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Vaccines and the Cognitive Conundrum That is Prevention



In the years prior to 911 congress and the FAA were working on legislation to improve security for commercial airline cockpits. The FAA is a notoriously slow organization and there was much debate on not only fortifying the cockpit doors but to what degree. Pilots and flight crews argued that further fortification would limit the ability for staff to respond to emergencies in the cockpit. For example, if a co-pilot locked the captain out of the cockpit to take over the plane, or if there were a medical emergency with one of the pilots the flight crew would be locked outside.


There was also the issue of cost. The proposed fortification of the doors was going to cost between $7000-$12000 dollars per plane. The airlines would be responsible for the cost. The law was to require not only new locks with electronic keypads, but also fortification of the door itself, doorjamb and surrounding walls. The estimated total cost to the airlines would be between $93–120 million dollars. Obviously, there was some opposition to this “unnecessary cost.”


Then there was the issue of attention. Who would really care about this? If you were a member of congress that proposed this bill and pushed it through the house, and senate would you tout this as an accomplishment. On the campaign trail when the constituents asked “what have you done during your term to help?” How would they respond to… “I worked on the issue of improving cockpit security during commercial flights.” Likely with little enthusiasm. Prior to 911 no one cared about this issue. In fact, cockpit doors already had locks on them, and no one was allowed in the cockpit except the pilot and co-pilot during take-off and landing. Why would you need further fortification?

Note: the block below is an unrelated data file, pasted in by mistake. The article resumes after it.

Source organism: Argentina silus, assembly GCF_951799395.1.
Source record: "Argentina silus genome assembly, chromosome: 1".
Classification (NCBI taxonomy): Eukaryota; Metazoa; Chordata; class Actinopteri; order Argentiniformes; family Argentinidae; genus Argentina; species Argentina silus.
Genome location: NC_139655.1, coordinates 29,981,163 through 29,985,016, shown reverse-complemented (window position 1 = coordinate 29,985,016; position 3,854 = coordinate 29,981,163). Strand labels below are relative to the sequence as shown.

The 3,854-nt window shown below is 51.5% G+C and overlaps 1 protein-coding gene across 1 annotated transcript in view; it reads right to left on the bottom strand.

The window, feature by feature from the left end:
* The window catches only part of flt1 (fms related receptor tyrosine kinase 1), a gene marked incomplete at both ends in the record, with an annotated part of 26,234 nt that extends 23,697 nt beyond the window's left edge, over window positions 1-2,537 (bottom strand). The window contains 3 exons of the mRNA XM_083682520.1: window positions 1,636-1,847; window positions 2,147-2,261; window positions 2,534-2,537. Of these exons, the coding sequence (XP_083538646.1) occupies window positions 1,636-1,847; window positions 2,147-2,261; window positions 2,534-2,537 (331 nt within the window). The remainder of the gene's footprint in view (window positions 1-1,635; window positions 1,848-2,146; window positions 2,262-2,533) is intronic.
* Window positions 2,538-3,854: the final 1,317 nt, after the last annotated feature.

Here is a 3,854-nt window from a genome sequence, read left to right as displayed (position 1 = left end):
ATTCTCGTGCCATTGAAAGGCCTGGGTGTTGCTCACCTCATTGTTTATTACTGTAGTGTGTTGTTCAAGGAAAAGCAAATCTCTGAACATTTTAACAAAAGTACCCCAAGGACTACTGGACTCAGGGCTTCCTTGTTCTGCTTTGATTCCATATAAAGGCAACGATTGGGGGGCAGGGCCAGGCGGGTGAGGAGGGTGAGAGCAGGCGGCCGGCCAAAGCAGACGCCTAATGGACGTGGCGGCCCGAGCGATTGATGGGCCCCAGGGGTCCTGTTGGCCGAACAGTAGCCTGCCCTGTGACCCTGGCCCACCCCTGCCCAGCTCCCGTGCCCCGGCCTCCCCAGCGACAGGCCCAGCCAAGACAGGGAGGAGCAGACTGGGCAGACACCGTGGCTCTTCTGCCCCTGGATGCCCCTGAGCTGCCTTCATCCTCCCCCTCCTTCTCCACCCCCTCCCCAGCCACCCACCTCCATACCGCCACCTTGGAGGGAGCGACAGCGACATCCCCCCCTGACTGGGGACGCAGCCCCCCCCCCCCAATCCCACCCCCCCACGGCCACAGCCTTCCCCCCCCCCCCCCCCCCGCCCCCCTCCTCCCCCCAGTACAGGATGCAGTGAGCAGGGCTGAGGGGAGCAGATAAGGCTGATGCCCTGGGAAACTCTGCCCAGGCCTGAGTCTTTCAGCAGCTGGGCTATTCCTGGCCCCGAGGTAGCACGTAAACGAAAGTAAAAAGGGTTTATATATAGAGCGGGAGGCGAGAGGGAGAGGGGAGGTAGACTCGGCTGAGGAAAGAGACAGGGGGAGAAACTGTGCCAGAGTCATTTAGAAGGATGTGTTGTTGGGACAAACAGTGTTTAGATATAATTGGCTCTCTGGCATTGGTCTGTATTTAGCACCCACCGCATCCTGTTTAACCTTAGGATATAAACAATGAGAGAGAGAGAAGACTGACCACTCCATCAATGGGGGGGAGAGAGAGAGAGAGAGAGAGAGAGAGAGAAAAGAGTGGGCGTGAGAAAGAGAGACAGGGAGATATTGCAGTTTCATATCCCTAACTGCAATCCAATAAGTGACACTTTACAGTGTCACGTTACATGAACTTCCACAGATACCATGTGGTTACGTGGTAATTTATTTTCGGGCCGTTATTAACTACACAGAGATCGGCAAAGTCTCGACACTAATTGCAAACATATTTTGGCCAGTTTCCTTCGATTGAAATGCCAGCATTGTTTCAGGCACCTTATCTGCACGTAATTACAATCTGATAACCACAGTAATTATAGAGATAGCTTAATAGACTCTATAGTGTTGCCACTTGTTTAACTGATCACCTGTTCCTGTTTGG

President Clinton and the NSA were warned by the CIA and other foreign diplomats that terrorists were planning to highjack commercial airlines. They did not know for what purpose at the time. Who would’ve imagined the plan was to crash the plane into two of the most iconic skyscrapers in the world? The failure in this case, was the failure to imagine.


Think of all that has happened since 911. The TSA didn’t exist prior to 911. You could pack your shaving kit in your carryon bag. You didn’t have to worry about waiting an hour at a security checkpoint. Airports had to spend 100’s of millions of dollars since this time on extra security measures and personnel. Much of that cost is in the form of municipal bonds and tax increases. In 2002 congress passed the above legislation above costing the airlines the $120 million they were lobbying against. But Don’t worry about them, American Airlines alone allocated $12.5 billion in cash to stock buy backs from 2010–2019.


Nobody would’ve known the significance of the legislation without 911. There would be no fanfare when it was passed. It would probably be noted in one paragraph on page 8 of USA Today. There’s a possibility that a plane would’ve been hijacked at some point, and it probably would’ve been a big story. But nothing like 911. Life would’ve just continued on completely oblivious to the potential world of travel we live in today.


One of the most common responses I get when I ask someone if they want a vaccine is, “Why would I want a vaccine? I’m never sick. I’ve never had the flu. Do I really need it?”